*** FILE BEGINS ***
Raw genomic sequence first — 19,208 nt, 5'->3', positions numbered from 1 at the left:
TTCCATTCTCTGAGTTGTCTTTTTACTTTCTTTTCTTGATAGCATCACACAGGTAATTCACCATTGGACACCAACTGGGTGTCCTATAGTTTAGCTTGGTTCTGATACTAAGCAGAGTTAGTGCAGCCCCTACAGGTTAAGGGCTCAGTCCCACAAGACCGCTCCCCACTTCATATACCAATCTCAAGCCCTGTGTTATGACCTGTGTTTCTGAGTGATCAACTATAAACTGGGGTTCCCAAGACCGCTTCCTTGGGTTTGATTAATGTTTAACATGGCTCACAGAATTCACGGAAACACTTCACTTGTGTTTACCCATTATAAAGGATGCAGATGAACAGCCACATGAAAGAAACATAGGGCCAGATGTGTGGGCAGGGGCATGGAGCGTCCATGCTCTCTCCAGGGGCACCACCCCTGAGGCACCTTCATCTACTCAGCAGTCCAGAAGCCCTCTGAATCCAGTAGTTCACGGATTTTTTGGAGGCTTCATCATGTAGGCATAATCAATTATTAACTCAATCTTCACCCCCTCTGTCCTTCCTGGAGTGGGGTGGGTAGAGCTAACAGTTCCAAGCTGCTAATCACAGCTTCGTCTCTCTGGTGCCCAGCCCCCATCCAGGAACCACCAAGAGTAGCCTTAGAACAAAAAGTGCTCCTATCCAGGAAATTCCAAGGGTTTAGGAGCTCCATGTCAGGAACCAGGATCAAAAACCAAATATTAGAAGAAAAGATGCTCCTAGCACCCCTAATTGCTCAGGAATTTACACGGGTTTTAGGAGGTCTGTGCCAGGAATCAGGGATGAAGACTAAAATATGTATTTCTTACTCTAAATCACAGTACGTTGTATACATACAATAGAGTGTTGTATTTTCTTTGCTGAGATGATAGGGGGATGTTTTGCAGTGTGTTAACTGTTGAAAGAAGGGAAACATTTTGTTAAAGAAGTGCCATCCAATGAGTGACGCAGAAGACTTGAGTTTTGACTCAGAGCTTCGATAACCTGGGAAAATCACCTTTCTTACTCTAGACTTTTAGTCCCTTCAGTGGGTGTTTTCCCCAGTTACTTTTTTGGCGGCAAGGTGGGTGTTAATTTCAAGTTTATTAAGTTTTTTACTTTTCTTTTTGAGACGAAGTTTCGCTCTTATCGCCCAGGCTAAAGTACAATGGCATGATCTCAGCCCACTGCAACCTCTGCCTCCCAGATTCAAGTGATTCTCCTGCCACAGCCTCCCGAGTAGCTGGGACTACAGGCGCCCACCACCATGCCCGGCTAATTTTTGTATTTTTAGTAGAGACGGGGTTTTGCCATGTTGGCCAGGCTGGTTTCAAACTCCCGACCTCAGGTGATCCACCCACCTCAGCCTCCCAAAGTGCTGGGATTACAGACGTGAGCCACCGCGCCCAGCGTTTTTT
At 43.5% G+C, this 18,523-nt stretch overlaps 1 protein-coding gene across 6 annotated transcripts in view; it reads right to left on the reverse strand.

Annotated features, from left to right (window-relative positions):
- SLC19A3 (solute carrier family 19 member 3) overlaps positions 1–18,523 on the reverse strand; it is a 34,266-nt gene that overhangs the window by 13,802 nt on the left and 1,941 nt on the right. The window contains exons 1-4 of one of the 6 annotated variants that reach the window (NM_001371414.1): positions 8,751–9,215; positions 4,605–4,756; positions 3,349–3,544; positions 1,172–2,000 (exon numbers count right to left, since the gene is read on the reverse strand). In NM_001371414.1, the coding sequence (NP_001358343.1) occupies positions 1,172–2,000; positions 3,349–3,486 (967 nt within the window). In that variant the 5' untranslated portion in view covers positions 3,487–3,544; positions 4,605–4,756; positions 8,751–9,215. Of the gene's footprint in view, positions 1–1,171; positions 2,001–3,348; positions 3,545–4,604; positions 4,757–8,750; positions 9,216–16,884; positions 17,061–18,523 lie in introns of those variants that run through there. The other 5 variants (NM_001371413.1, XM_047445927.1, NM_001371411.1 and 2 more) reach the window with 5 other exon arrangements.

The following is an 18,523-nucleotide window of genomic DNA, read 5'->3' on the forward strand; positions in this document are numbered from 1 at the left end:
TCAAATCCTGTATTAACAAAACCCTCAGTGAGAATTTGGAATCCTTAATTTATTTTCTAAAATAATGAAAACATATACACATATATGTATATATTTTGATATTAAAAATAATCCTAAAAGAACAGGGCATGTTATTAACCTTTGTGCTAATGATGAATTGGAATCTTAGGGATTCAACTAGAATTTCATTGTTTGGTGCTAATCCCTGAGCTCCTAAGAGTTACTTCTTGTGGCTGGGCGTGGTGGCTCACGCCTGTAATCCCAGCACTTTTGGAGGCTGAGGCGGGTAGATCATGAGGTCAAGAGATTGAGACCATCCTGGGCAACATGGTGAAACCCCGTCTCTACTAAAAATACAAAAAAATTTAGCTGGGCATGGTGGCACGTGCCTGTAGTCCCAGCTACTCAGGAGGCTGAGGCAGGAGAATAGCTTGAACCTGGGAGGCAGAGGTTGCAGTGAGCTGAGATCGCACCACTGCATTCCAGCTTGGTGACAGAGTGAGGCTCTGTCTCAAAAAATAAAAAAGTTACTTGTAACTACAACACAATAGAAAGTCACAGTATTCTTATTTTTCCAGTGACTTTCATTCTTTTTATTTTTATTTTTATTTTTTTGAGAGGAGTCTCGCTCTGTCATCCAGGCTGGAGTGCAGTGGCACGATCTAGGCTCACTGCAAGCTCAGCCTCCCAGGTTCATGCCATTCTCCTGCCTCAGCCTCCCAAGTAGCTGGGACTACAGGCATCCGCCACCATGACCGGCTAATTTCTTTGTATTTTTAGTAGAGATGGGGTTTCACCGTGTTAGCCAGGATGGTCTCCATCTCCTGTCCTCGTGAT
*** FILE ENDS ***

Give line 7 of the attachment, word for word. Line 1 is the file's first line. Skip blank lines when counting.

TCAAATCCTGTATTAACAAAACCCTCAGTGAGAATTTGGAATCCTTAATTTATTTTCTAAAATAATGAAAACATATACACATATATGTATATATTTTGATATTAAAAATAATCCTAAAAGAACAGGGCATGTTATTAACCTTTGTGCTAATGATGAATTGGAATCTTAGGGATTCAACTAGAATTTCATTGTTTGGTGCTAATCCCTGAGCTCCTAAGAGTTACTTCTTGTGGCTGGGCGTGGTGGCTCACGCCTGTAATCCCAGCACTTTTGGAGGCTGAGGCGGGTAGATCATGAGGTCAAGAGATTGAGACCATCCTGGGCAACATGGTGAAACCCCGTCTCTACTAAAAATACAAAAAAATTTAGCTGGGCATGGTGGCACGTGCCTGTAGTCCCAGCTACTCAGGAGGCTGAGGCAGGAGAATAGCTTGAACCTGGGAGGCAGAGGTTGCAGTGAGCTGAGATCGCACCACTGCATTCCAGCTTGGTGACAGAGTGAGGCTCTGTCTCAAAAAATAAAAAAGTTACTTGTAACTACAACACAATAGAAAGTCACAGTATTCTTATTTTTCCAGTGACTTTCATTCTTTTTATTTTTATTTTTATTTTTTTGAGAGGAGTCTCGCTCTGTCATCCAGGCTGGAGTGCAGTGGCACGATCTAGGCTCACTGCAAGCTCAGCCTCCCAGGTTCATGCCATTCTCCTGCCTCAGCCTCCCAAGTAGCTGGGACTACAGGCATCCGCCACCATGACCGGCTAATTTCTTTGTATTTTTAGTAGAGATGGGGTTTCACCGTGTTAGCCAGGATGGTCTCCATCTCCTGTCCTCGTGAT